The system is broken. Everyone knows that. But do you know that no one knows what the hell the system is? We may be missing the obvious, like the proverbial elephant in the room, that we’re blanking out to, as if it weren’t there or was invisible to us. Or perhaps each of us is touching on only a small part of the whole system from our limited vantage points and think we’re on to something but are only feeling a swishing tail or the tip of a tusk or the fanning of a floppy ear, like the proverbial blind men trying to describe an elephant by touching the part of it within each’s reach, each describing each different part accurately but having no clue about what the whole thing is or how to keep it from going on a rampage or, better yet, how to put it out to pasture. The quotes below are from some notable folks who are putting their fingers on the system problem.
– Martin Boksenbaum, originally in the 1/5/15 Sustainability Doings
Capitalism, Climate, Elephants, Corporations,
“What do corporations do? (The question should be, ‘What do people do behind the fiction of corporations?’ . . . ) . . . The short version is that they write a script for us [a big part of which is Regulatory Law], and we follow it. Then they write a script for themselves, [Defining Law.]” (10)
“Corporations are artificial creations that are set up by state corporation codes. These state laws, plus a bunch of court cases, form the basis for the notion that corporations have powers and ‘rights.’ This law is Defining Law. But this Defining Law is invisible to us because we have been colonized and have accepted it as a given. We leave defining law — in corporation codes, bankruptcy law, insurance law, etc. — to corporation lawyers [to] rewrite it every few years without so much as a whimper from citizen activists . . .
“This law bestows upon corporations powers and rights that exceed those of human persons and sometimes of governments as well. It seems pretty obvious, then, that we need to rewrite the Defining Law.”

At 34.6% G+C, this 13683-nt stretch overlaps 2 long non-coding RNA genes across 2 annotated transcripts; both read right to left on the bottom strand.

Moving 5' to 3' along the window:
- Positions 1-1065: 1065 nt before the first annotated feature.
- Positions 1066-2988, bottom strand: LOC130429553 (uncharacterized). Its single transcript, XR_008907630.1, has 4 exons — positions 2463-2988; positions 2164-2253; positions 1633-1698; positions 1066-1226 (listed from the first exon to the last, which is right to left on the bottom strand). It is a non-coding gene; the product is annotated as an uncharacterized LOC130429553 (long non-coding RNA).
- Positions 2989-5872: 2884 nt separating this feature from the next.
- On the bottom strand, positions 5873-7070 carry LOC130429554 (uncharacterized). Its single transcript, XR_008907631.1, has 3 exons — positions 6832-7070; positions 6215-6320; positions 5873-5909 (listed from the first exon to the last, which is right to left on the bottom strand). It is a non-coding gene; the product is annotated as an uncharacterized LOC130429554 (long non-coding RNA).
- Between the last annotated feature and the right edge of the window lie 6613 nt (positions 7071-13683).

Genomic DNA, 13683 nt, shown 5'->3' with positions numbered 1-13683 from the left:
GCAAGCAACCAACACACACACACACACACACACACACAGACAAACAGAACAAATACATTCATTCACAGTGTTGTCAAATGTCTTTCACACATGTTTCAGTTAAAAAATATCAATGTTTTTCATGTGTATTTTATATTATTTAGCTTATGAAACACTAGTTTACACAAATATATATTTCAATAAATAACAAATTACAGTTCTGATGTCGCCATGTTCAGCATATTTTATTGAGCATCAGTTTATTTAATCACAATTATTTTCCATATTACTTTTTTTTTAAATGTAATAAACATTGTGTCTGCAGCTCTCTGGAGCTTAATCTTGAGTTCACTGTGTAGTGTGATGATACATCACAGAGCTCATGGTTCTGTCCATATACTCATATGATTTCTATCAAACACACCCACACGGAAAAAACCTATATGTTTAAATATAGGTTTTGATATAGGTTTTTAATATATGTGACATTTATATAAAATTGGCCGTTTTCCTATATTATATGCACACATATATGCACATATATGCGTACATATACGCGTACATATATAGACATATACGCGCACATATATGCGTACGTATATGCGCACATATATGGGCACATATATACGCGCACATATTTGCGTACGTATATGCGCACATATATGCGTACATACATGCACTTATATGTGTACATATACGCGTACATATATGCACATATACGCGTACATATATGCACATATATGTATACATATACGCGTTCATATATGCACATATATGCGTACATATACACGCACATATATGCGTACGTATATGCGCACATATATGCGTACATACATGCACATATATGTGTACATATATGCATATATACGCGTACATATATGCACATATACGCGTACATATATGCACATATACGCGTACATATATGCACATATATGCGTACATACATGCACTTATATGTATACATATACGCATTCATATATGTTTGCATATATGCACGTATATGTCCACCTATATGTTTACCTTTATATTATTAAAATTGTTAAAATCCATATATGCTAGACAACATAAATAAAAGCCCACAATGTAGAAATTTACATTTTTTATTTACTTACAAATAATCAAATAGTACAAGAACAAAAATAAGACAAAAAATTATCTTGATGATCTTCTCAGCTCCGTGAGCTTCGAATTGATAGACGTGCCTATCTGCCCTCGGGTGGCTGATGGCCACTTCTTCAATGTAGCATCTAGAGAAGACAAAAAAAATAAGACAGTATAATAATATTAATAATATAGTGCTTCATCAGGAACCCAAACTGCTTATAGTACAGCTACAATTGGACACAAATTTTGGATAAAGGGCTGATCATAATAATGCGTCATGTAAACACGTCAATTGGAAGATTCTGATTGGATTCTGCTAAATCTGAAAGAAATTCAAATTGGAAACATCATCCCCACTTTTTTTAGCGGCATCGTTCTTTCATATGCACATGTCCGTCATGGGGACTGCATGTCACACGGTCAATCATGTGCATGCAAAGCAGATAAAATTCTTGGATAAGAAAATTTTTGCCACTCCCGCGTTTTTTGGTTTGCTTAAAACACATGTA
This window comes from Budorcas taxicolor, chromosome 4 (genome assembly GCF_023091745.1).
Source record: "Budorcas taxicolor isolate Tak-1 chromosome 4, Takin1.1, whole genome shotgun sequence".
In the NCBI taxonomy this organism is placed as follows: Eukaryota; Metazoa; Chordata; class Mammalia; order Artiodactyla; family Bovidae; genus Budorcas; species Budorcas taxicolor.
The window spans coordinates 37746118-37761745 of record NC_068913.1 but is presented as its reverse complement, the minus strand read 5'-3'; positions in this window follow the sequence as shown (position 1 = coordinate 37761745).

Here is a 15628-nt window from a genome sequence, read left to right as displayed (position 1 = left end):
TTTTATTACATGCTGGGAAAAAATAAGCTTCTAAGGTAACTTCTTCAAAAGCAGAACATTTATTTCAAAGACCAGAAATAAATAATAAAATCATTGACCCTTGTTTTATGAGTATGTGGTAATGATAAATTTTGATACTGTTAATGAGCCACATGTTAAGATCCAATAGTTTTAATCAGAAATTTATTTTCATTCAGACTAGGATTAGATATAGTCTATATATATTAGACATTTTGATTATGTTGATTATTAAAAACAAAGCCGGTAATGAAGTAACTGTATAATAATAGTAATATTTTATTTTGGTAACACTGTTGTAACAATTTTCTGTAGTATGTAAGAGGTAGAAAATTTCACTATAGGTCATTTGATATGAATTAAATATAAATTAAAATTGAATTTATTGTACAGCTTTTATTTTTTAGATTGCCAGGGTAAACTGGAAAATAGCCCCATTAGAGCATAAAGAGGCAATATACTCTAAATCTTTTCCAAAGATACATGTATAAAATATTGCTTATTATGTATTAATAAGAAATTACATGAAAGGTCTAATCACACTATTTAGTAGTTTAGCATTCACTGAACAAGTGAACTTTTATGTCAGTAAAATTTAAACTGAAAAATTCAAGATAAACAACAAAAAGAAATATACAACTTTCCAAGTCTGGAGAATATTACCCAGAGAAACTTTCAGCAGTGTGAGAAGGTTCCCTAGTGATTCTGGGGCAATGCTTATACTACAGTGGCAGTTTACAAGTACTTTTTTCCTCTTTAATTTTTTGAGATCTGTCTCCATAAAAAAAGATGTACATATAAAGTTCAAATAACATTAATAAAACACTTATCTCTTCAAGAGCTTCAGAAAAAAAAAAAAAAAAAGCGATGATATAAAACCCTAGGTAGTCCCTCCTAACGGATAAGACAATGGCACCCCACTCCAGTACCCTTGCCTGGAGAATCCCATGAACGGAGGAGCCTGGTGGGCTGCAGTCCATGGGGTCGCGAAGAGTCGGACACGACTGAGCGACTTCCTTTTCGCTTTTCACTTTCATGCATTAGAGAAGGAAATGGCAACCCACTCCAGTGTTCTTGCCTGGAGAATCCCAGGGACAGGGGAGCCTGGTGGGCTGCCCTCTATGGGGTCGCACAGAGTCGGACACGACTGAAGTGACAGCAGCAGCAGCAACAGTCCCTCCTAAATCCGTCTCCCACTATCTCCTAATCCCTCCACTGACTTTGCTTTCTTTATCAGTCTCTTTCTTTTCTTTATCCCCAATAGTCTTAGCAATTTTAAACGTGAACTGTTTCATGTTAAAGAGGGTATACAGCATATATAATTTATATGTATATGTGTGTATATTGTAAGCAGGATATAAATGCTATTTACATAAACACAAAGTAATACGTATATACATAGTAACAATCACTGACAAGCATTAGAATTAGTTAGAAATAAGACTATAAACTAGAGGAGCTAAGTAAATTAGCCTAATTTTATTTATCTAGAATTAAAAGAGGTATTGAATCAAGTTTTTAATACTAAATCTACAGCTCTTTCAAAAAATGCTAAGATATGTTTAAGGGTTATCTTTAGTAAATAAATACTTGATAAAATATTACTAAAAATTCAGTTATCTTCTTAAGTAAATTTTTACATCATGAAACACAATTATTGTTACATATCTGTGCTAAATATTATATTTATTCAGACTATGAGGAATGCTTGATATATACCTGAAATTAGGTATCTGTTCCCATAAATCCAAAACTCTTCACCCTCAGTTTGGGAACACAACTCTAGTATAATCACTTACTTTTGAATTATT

– Jane Anne Morris, in ” ‘Help! I’ve Been Colonized and I Can’t Get Up . . .’: Take a Lawyer and an Expert to a Hearing and Call Me in a Decade”, 1998, published in Defying Corporations, Defining Democracy, 2001, edited by Dean Ritz: p. 11.
“. . . our Movement’s standard gloom and doom message . . . overlooks the fact that there are practical, time-tested methods (enhanced photosynthesis via regenerative organic farming, ranching, reforestation and land restoration) for safely moving 100 ppm or more excess CO2 from the atmosphere and storing it where it belongs-in the living soil.
“This regeneration and revolution in agriculture and land use, in combination with radical reductions in GHG emissions, if carried out globally on billions of acres of eroded, decarbonated, deforested, bare, and exhausted soils will not only reverse global warming, but also qualitatively increase water retention, crop yields and food nutrient density or quality — enabling us to basically eliminate global poverty, hunger, water shortages and deteriorating public health.”
– Ronnie Cummins, in ” Letter from Lima: What’s Wrong with the Climate Movement?“, on the Organic Consumers Association website, dated 12/16/14.
“We believe that nurturing an economy from the middle out and the bottom up is how this country can achieve and sustain real-earned, and unborrowed-prosperity of the kind that trickle-down has never once delivered.
“To be sure: government needs to be smarter and more efficient in its role as circulator and investor. And there is no question that the animal spirits of capitalism and markets remain an unsurpassed force for innovation and solutions. We are pro-capitalism. In fact, we are fiercely so. What that requires is remembering what capitalism is supposed to be about — generating the most widespread competition possible so that society gets the most fruitful results possible.”